It was really late, and my sister was asleep, but I was still up reading. I held my book and flashlight under the covers. If Mom or Dad came to see if I was still awake, I could switch off my flashlight, close my eyes, and they’d never know I wasn’t really asleep.
I just couldn’t put my book down yet. It was full of scary stories, and I had to know what happened next.
Scritch, scritch. I jumped. What was that sound? It was coming from my window. It sounded just like in the story I was reading, where a girl was hiding from a ghost in her house.
I shivered as the sound came again. Scritch, scritch, meow. I slowly let out my breath. It was just our cat scratching the window. Maybe it was time to put the book down and go to sleep.
I stuck my bookmark between the pages and hid the book under my pillow. Then I switched off the flashlight. Now it was totally dark. The bed creaked as I rolled over. What was that shadow in the corner? Had that been there before?
I pulled the covers up over my head and tried to fall asleep. But I couldn’t stop thinking about the girl in the story. What would I do if a ghost was in my house?!
Ghosts aren’t real, I told myself. It’s just a story. I kept telling myself that, and finally I fell asleep.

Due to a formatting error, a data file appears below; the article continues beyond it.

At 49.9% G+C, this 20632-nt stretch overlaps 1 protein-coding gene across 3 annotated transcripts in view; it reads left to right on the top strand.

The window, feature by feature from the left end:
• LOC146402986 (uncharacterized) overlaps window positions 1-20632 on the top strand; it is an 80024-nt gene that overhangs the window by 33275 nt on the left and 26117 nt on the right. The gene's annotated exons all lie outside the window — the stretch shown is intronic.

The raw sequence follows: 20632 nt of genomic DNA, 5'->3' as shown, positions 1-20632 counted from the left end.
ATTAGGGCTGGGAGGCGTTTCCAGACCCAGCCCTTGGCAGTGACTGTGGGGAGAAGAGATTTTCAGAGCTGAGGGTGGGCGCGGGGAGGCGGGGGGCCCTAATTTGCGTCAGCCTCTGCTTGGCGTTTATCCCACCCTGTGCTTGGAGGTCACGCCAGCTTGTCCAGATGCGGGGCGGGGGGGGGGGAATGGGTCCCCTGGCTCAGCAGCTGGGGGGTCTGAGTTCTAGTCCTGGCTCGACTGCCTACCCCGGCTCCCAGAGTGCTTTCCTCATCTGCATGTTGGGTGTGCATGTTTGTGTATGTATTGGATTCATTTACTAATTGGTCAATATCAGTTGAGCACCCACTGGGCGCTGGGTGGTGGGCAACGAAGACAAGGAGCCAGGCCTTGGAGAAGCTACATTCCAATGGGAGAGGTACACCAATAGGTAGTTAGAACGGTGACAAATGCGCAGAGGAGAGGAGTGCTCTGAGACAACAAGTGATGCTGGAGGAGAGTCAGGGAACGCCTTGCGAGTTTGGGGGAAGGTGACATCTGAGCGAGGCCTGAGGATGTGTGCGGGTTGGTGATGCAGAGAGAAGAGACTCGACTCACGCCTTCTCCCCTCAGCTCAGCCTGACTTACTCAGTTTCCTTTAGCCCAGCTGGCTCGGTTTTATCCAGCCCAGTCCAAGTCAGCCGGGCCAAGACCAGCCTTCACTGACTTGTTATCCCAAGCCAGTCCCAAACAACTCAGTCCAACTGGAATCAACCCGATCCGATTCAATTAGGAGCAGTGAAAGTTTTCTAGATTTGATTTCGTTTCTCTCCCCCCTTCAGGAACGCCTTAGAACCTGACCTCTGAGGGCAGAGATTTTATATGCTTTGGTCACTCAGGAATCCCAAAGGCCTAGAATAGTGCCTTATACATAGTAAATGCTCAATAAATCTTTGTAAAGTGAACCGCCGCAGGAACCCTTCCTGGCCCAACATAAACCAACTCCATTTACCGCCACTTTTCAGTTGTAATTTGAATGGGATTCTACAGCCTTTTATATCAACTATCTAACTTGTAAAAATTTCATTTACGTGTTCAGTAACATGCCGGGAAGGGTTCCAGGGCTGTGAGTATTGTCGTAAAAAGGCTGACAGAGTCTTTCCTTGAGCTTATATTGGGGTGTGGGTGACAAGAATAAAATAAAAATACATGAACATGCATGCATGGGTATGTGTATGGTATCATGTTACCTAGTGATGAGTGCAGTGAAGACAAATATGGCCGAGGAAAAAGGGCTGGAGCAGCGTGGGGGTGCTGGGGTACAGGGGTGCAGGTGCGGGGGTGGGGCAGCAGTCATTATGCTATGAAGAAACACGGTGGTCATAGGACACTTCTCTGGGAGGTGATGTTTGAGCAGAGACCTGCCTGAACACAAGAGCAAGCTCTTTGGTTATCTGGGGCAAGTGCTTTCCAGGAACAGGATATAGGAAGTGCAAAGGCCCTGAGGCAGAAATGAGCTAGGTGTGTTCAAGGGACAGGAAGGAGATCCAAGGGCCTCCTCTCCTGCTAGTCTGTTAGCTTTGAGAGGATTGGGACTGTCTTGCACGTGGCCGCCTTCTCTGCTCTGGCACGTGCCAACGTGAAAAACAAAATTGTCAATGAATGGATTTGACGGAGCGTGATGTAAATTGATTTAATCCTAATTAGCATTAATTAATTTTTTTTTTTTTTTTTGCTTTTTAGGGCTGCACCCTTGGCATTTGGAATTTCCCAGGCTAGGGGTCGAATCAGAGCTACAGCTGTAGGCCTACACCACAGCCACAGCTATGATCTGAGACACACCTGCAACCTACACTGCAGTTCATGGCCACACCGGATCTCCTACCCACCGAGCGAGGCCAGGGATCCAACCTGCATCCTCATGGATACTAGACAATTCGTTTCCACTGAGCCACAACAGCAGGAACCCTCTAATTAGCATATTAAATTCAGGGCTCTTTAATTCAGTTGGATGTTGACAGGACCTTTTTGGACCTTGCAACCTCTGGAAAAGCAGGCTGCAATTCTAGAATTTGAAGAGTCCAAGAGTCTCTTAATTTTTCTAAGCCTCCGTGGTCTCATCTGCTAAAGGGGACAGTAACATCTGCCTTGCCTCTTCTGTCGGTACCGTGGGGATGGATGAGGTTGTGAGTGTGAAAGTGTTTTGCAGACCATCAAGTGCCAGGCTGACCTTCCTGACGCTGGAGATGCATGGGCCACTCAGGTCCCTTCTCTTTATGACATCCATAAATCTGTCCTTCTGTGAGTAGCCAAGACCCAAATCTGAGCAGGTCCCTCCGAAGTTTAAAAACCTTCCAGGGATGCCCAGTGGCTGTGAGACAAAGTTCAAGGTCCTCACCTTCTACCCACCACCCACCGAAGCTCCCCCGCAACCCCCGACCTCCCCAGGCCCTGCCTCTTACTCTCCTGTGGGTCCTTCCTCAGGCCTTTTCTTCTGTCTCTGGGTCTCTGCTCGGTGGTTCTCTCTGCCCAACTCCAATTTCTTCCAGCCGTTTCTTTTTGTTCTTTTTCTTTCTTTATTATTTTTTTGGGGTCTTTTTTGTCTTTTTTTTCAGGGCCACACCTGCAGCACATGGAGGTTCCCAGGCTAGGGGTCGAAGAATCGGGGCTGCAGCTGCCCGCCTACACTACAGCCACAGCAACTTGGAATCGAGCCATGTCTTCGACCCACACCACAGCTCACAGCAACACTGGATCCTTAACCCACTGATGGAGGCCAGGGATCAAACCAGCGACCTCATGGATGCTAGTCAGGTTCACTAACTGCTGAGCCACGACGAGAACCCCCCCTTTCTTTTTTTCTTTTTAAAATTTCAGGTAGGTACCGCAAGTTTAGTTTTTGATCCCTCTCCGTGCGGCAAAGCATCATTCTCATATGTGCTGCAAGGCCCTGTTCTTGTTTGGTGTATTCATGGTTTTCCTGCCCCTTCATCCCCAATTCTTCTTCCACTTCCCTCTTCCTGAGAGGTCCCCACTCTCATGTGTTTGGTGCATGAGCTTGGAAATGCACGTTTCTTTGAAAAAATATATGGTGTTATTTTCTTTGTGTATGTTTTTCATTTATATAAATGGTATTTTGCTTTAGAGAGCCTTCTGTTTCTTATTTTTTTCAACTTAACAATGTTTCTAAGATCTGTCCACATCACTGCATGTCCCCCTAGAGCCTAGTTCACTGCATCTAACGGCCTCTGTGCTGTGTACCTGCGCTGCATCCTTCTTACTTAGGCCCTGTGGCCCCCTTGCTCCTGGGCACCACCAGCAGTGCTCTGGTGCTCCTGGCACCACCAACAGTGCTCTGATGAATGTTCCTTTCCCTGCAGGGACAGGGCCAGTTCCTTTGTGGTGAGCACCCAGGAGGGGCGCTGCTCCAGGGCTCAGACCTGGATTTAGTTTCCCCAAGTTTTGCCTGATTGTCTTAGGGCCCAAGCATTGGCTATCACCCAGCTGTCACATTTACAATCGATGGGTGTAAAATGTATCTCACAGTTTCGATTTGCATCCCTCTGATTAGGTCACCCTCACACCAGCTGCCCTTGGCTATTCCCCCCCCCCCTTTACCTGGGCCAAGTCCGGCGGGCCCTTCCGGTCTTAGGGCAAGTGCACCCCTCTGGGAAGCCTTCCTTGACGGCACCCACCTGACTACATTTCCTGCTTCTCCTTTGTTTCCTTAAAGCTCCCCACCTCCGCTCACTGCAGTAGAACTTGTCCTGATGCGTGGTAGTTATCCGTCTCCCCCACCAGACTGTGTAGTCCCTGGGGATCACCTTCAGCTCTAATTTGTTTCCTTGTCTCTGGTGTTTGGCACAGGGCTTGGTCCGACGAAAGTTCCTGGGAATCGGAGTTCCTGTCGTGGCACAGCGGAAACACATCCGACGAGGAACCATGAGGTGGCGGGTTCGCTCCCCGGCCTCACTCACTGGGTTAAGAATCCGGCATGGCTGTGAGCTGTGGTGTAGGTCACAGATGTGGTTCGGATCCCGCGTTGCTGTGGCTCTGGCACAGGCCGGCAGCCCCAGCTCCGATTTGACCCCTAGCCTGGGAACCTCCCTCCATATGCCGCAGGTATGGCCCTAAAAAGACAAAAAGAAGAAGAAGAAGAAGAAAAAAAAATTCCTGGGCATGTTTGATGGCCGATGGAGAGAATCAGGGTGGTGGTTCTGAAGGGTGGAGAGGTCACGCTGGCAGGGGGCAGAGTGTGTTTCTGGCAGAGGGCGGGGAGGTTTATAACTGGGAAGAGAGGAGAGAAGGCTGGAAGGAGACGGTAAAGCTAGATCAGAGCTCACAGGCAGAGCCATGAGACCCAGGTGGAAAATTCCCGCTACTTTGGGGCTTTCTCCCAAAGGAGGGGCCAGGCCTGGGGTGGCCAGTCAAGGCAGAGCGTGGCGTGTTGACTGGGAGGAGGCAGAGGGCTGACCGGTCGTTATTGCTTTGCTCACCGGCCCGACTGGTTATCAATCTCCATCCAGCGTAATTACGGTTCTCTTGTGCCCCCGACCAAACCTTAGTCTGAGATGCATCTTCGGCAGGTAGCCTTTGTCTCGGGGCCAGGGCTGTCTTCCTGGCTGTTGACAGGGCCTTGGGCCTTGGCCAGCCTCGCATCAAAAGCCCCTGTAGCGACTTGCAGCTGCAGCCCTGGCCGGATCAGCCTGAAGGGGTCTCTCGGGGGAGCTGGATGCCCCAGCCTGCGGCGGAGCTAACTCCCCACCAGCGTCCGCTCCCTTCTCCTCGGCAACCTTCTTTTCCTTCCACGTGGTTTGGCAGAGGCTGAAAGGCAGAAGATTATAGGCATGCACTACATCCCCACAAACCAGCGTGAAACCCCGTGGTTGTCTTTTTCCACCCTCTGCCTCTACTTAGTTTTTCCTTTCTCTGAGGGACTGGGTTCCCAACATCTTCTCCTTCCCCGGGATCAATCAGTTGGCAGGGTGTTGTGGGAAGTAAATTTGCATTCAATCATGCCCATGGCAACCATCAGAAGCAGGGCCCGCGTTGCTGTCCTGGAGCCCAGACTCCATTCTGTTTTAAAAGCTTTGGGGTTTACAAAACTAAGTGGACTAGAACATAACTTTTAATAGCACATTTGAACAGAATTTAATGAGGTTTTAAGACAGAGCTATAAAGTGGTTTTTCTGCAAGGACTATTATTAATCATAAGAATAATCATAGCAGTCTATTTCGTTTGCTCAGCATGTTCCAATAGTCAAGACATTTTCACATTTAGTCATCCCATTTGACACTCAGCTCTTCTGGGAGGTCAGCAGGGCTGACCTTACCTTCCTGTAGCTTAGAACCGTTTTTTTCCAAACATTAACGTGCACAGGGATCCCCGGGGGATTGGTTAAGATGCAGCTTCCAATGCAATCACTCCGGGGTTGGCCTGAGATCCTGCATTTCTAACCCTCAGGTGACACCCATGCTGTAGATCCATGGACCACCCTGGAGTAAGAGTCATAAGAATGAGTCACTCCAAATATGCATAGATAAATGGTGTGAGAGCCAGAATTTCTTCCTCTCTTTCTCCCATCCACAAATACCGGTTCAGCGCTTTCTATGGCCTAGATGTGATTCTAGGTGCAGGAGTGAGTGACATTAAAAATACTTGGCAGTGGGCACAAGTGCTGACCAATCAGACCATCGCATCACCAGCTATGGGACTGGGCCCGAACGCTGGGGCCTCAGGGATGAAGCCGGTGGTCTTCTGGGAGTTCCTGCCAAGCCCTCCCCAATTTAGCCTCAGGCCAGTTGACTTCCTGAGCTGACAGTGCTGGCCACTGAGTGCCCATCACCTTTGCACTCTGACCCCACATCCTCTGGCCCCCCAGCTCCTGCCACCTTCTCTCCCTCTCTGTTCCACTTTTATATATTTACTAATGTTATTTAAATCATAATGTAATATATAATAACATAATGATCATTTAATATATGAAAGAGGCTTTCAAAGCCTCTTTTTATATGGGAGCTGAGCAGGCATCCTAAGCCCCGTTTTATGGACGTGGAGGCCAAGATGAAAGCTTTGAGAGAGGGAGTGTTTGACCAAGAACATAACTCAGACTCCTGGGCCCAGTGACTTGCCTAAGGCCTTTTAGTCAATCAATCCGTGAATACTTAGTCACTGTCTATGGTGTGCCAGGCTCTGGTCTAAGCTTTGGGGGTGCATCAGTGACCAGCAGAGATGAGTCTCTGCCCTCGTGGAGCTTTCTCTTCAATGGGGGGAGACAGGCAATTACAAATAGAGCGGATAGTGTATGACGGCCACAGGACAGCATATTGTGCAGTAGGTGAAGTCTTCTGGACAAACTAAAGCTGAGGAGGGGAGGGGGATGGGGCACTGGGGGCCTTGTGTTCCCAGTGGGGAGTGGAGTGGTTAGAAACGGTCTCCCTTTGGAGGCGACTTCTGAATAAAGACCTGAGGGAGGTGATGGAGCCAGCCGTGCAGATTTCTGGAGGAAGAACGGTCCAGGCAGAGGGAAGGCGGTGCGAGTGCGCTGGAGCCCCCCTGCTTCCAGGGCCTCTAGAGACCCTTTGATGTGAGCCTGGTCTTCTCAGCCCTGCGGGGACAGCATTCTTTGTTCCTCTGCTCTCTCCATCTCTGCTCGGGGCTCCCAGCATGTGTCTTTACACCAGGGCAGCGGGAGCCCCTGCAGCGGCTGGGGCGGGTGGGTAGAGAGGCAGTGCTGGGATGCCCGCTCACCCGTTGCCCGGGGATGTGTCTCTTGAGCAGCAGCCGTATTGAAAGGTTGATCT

The next day was a book sale at school. I’d been saving up my chore money for weeks. When it was my class’s turn, I went straight to the scary stories.
At the bottom of the stack was a book with an old picture of a creepy house. “I bet it’s haunted,” I told my friend Julia. I tucked it under my arm and found two other books to try.
That night I started my new books. I read straight through the first one. You had to read scary stories fast. If you thought about something scary for too long, it just made you more scared.
But the next day, as I started reading the book with the haunted house, I did stop to think. I’d been reading scary stories for days. I’d hardly set the books down. I’d hardly even left my room. And my brain was full of lots of scary things. I thought about ghosts and people getting lost in the woods and monsters that tricked and ate you. All that stuff made me scared—even while sitting in my safe room with the sun shining through the window.
I set my book down and took a deep breath. These books didn’t make me happy. They didn’t make me feel good. I was sad about lots of things, and these books just made me feel worse.
I closed my eyes and leaned against my bed. Dear Heavenly Father, I prayed, I don’t think these scary books are very good for me. Please help me know what to do and to be strong enough to do it.
When I opened my eyes, I looked down at my new books. “I don’t need these,” I said. It was time to find something that made me feel happy, not scared and sad.
I picked up the books and pulled the rest of my scary stories off my shelf. It was a lot of books. But I carried them all to our recycling bin. I felt much lighter as I dumped them in.
And when I walked away, I didn’t look back.
Time to Change?
“Is there anything in your life you need to change and fix, beginning tonight?”
Elder M. Russell Ballard of the Quorum of the Twelve Apostles, “The Greatest Generation of Young Adults,” Ensign, May 2015, 68.